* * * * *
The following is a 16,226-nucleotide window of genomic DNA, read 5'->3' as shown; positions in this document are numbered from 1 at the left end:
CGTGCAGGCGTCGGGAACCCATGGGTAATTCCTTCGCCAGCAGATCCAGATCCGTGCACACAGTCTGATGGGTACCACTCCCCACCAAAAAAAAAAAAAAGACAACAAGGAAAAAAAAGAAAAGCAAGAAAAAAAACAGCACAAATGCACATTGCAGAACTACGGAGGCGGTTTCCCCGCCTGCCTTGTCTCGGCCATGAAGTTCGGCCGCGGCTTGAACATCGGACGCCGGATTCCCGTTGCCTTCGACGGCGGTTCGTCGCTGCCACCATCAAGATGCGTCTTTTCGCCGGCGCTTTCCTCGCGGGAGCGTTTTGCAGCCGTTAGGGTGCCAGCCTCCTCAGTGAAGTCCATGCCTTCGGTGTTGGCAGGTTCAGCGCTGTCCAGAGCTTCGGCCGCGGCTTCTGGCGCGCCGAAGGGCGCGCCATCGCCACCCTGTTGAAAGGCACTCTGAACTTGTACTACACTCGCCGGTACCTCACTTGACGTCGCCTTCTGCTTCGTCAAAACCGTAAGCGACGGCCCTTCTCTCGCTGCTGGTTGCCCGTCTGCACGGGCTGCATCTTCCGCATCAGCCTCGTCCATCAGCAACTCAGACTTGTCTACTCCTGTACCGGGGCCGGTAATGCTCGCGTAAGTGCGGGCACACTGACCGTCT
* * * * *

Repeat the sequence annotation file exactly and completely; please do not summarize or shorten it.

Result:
The following is a 16,226-nucleotide window of genomic DNA, read 5'->3' as shown; positions in this document are numbered from 1 at the left end:
CGTGCAGGCGTCGGGAACCCATGGGTAATTCCTTCGCCAGCAGATCCAGATCCGTGCACACAGTCTGATGGGTACCACTCCCCACCAAAAAAAAAAAAAAGACAACAAGGAAAAAAAAGAAAAGCAAGAAAAAAAACAGCACAAATGCACATTGCAGAACTACGGAGGCGGTTTCCCCGCCTGCCTTGTCTCGGCCATGAAGTTCGGCCGCGGCTTGAACATCGGACGCCGGATTCCCGTTGCCTTCGACGGCGGTTCGTCGCTGCCACCATCAAGATGCGTCTTTTCGCCGGCGCTTTCCTCGCGGGAGCGTTTTGCAGCCGTTAGGGTGCCAGCCTCCTCAGTGAAGTCCATGCCTTCGGTGTTGGCAGGTTCAGCGCTGTCCAGAGCTTCGGCCGCGGCTTCTGGCGCGCCGAAGGGCGCGCCATCGCCACCCTGTTGAAAGGCACTCTGAACTTGTACTACACTCGCCGGTACCTCACTTGACGTCGCCTTCTGCTTCGTCAAAACCGTAAGCGACGGCCCTTCTCTCGCTGCTGGTTGCCCGTCTGCACGGGCTGCATCTTCCGCATCAGCCTCGTCCATCAGCAACTCAGACTTGTCTACTCCTGTACCGGGGCCGGTAATGCTCGCGTAAGTGCGGGCACACTGACCGTCT